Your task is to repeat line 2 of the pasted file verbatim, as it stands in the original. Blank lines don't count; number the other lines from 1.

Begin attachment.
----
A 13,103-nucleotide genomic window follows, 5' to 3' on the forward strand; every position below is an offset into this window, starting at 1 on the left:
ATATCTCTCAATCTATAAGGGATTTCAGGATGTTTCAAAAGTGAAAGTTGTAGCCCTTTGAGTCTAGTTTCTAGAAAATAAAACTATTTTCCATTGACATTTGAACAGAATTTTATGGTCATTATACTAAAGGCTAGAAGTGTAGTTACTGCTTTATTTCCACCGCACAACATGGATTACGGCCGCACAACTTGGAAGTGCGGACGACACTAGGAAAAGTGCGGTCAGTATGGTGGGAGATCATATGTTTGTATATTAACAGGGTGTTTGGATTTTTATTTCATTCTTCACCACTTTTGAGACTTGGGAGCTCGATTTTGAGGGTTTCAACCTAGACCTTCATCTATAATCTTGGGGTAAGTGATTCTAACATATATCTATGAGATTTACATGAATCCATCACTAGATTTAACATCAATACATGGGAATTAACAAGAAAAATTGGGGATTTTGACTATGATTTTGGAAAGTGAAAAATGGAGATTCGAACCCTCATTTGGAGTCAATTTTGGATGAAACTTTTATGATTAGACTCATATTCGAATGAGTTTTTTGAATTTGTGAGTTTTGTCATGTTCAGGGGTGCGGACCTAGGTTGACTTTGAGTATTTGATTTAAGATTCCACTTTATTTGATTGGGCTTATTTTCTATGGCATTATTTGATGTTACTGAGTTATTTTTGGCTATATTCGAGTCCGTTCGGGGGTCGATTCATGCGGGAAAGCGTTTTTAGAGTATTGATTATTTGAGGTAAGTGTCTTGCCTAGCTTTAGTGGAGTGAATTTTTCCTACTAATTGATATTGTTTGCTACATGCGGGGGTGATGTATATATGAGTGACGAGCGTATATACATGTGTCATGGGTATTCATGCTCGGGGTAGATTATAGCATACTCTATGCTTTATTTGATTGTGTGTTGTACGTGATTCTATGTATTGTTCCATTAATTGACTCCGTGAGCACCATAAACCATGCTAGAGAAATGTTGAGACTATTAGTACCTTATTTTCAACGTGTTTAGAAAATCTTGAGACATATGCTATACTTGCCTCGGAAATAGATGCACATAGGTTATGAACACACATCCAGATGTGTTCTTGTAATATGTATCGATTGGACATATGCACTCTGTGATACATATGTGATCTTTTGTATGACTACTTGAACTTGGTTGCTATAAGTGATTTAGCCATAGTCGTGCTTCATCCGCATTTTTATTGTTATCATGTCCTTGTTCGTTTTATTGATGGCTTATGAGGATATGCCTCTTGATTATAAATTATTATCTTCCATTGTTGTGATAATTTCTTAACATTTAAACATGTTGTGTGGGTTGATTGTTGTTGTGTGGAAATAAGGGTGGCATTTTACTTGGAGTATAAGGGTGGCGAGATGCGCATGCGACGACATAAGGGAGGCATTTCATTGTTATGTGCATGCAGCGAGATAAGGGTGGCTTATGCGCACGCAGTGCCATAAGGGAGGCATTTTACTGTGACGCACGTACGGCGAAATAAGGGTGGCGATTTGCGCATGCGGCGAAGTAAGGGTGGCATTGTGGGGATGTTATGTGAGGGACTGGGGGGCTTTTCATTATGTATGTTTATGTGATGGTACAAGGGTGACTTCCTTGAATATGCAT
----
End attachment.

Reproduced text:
ATATCTCTCAATCTATAAGGGATTTCAGGATGTTTCAAAAGTGAAAGTTGTAGCCCTTTGAGTCTAGTTTCTAGAAAATAAAACTATTTTCCATTGACATTTGAACAGAATTTTATGGTCATTATACTAAAGGCTAGAAGTGTAGTTACTGCTTTATTTCCACCGCACAACATGGATTACGGCCGCACAACTTGGAAGTGCGGACGACACTAGGAAAAGTGCGGTCAGTATGGTGGGAGATCATATGTTTGTATATTAACAGGGTGTTTGGATTTTTATTTCATTCTTCACCACTTTTGAGACTTGGGAGCTCGATTTTGAGGGTTTCAACCTAGACCTTCATCTATAATCTTGGGGTAAGTGATTCTAACATATATCTATGAGATTTACATGAATCCATCACTAGATTTAACATCAATACATGGGAATTAACAAGAAAAATTGGGGATTTTGACTATGATTTTGGAAAGTGAAAAATGGAGATTCGAACCCTCATTTGGAGTCAATTTTGGATGAAACTTTTATGATTAGACTCATATTCGAATGAGTTTTTTGAATTTGTGAGTTTTGTCATGTTCAGGGGTGCGGACCTAGGTTGACTTTGAGTATTTGATTTAAGATTCCACTTTATTTGATTGGGCTTATTTTCTATGGCATTATTTGATGTTACTGAGTTATTTTTGGCTATATTCGAGTCCGTTCGGGGGTCGATTCATGCGGGAAAGCGTTTTTAGAGTATTGATTATTTGAGGTAAGTGTCTTGCCTAGCTTTAGTGGAGTGAATTTTTCCTACTAATTGATATTGTTTGCTACATGCGGGGGTGATGTATATATGAGTGACGAGCGTATATACATGTGTCATGGGTATTCATGCTCGGGGTAGATTATAGCATACTCTATGCTTTATTTGATTGTGTGTTGTACGTGATTCTATGTATTGTTCCATTAATTGACTCCGTGAGCACCATAAACCATGCTAGAGAAATGTTGAGACTATTAGTACCTTATTTTCAACGTGTTTAGAAAATCTTGAGACATATGCTATACTTGCCTCGGAAATAGATGCACATAGGTTATGAACACACATCCAGATGTGTTCTTGTAATATGTATCGATTGGACATATGCACTCTGTGATACATATGTGATCTTTTGTATGACTACTTGAACTTGGTTGCTATAAGTGATTTAGCCATAGTCGTGCTTCATCCGCATTTTTATTGTTATCATGTCCTTGTTCGTTTTATTGATGGCTTATGAGGATATGCCTCTTGATTATAAATTATTATCTTCCATTGTTGTGATAATTTCTTAACATTTAAACATGTTGTGTGGGTTGATTGTTGTTGTGTGGAAATAAGGGTGGCATTTTACTTGGAGTATAAGGGTGGCGAGATGCGCATGCGACGACATAAGGGAGGCATTTCATTGTTATGTGCATGCAGCGAGATAAGGGTGGCTTATGCGCACGCAGTGCCATAAGGGAGGCATTTTACTGTGACGCACGTACGGCGAAATAAGGGTGGCGATTTGCGCATGCGGCGAAGTAAGGGTGGCATTGTGGGGATGTTATGTGAGGGACTGGGGGGCTTTTCATTATGTATGTTTATGTGATGGTACAAGGGTGACTTCCTTGAATATGCAT